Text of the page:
Blade was a hit and so inevitably, Hollywood wanted a sequel. It took four years, but Blade 2 arrived in 2002, directed by Guillermo del Toro.
Was it worth the wait? Did it live up to the original?
We begin with a man – Jared Nomak – at a blood clinic, which pays for blood and isn’t fussy about its origins. A woman leads him along the corridor, telling him that there are some anomalies in his tests. He’s taken into a cellar where the vampires are planning to experiment on him.
Nomak laughs and kills them in seconds, easily overpowering the vampires. When he opens his mouth we see a swirling mass of tendrils instead of a tongue.
Cut to the opening credits. A voiceover by Blade explains his background and announces that Whistler didn’t die in the first film – he became a vampire. Blade is now hunting him. Cut to Blade taking down some vampires and forcing one to take him to Whistler, who is being held in a tank full of blood.
Blade brings his former mentor back to his new base, and his new ally, Scud. They give Whistler a technobabble injection, curing him. Two vampires break in (one is Cat from Red Dwarf!), fighting Blade to a draw, only to tell him they’re only there to offer a truce – there’s something new on the loose, and it’s scarier than Daywalker.
The team is taken to meet Damaskinos, a very senior vampire. He tells them the virus that causes vampirism has mutated into a new strain, the Reaper. Nomak is the carrier, feeding on vampires and infecting them. The vampire nation had been training a group, the Bloodpack, to hunt Blade, but now they want him to lead the team against the Reapers.
We’re introduced to the Bloodpack, but the only ones that you will need to remember are Nyssa, the girl who fought Blade at his base, and Reinhardt, played by Ron Perlman.
They begin their hunt at a nightclub, hoping the Reapers will target a place where vampires congregate – sure enough, the team are followed one by one and fights break out. The usual silver and garlic bullets have no effect. Scud, left outside in the van is also attacked, but manages to kill one with UV light. With this knowledge, Blade and the others are able to defeat the Reapers.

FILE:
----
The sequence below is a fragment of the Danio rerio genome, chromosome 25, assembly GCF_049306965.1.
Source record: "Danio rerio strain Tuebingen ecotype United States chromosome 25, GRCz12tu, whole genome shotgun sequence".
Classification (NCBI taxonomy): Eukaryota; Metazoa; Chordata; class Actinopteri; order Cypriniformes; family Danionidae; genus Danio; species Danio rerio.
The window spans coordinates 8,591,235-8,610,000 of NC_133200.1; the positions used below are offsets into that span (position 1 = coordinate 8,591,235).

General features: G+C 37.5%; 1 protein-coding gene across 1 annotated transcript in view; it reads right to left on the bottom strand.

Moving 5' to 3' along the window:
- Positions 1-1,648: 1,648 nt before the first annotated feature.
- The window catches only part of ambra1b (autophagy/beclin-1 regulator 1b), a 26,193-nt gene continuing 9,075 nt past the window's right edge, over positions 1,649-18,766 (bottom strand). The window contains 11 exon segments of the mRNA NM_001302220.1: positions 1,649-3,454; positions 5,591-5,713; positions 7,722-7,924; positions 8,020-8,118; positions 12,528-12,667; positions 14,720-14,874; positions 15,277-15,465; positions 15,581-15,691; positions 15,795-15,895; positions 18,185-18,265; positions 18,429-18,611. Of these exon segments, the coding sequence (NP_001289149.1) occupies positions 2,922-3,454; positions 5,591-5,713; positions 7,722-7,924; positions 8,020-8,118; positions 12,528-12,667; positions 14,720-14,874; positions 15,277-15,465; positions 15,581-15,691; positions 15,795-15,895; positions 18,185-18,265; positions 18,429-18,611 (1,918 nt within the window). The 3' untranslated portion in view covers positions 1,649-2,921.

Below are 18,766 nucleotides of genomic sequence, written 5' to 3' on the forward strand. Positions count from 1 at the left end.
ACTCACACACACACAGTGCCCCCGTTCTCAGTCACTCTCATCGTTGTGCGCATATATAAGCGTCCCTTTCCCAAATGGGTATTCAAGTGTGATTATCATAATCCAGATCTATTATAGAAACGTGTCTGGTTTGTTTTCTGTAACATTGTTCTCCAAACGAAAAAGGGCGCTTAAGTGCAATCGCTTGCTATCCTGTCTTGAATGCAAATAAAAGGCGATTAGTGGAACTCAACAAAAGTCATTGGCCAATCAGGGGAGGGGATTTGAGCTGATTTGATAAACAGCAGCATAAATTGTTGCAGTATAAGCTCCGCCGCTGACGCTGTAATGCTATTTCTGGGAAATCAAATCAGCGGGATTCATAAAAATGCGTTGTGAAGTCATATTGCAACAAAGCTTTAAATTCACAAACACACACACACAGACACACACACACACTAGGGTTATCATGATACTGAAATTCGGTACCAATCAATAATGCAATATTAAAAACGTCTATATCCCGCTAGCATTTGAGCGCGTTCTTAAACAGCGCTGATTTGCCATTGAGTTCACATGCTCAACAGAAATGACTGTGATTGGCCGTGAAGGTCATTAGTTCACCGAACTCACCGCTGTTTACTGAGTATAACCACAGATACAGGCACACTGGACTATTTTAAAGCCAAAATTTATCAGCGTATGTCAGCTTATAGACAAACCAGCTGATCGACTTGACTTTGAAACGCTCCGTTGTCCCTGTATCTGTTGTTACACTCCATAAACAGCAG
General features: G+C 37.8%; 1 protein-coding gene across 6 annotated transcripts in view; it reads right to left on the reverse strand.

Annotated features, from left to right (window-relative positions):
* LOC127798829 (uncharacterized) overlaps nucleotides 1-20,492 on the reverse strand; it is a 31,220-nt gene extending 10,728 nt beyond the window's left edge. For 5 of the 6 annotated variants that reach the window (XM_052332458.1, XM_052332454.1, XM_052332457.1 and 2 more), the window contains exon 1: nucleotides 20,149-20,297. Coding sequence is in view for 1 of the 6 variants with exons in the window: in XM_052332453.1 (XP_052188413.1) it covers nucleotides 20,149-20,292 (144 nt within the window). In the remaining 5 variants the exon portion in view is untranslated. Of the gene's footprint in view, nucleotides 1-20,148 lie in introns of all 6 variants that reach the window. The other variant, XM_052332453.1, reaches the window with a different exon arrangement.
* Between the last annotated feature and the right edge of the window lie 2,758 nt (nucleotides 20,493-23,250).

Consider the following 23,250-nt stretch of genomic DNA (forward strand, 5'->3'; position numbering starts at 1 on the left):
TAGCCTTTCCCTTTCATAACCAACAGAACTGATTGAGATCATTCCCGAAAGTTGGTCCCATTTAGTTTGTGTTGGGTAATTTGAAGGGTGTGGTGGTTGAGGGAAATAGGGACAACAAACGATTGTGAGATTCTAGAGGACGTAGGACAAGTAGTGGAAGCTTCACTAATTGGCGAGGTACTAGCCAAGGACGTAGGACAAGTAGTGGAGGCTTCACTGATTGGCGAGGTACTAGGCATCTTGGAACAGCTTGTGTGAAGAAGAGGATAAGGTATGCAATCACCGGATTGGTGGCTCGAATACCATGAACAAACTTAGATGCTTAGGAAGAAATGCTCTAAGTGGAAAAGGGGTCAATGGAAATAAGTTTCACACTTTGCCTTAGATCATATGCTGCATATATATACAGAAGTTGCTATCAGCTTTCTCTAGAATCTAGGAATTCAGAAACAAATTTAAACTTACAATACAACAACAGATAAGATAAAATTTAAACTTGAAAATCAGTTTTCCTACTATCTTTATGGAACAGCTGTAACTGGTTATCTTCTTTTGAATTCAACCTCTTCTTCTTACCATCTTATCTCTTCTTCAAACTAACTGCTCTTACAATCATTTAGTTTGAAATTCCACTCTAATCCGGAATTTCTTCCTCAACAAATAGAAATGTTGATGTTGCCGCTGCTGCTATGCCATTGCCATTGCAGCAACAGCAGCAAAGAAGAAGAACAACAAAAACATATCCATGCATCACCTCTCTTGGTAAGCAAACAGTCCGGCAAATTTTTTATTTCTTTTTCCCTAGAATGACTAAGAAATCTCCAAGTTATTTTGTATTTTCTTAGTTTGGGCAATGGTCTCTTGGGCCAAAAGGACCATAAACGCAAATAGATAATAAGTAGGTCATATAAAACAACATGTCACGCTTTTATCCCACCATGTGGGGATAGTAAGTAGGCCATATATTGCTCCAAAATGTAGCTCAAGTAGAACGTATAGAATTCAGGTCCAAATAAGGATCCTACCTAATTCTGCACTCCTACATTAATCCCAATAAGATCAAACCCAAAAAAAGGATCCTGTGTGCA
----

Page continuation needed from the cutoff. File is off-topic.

Scud and Whistler spend the day inventing a UV grenade, and head into the sewers to find the Reapers. Most of the Bloodpack are killed, but Blade sets off the UV bomb, destroying all the Reapers except Nomak. Straight after this, vampire nation troops arrive and capture Blade.
Our hero wakes up in the vampire complex, with Whistler and Scud. Nomak passed a message to Whistler – the virus did not spontaneously mutate into the Reaper, it was engineered by Damaskinos in an attempt to create a new breed of vampires without the usual vulnerabilities. Scud reveals that he’s been working for the vampires all the time, but is immediately killed by Blade. Blade is then taken away for experimentation to isolate the factor that allows him to survive in sunlight, the one remaining weakness of the Reapers.
Nomak begins a one-man assault on the facility, walking through the guards who continue to fire bullets at him, despite the vampires knowing that he’s practically immune to them. Whistler escapes Reinhardt and rescues Blade – Blade then similarly disposes of a few dozen guards (who attack him hand to hand even though bullets would be much more effective here) and then kills Reinhardt.
Nyssa is disgusted by what Damaskinos (her father) has done and as he tries to escape, she locks them in a hangar to await Nomak’s vengeance. Nomak kills Damaskinos and attacks Nyssa, infecting her with the Reaper virus. Blade arrives for the final fight with Nomak and then takes Nyssa out to see the dawn, killing her before the mutation is completed so that she dies as a vampire.
So how does it compare to the first film?
For me, this film was a disappointment.
The plot description above seems much more involved than that of the original, but it’s not well developed. There are too many fight scenes – some of them very well done, some let down by obvious CGI enhancement – followed by chunks of exposition. There’s no investigation here. Blade turns up, has a fight and is given the information to get to the next set piece. It feels like a walkthrough of a video game.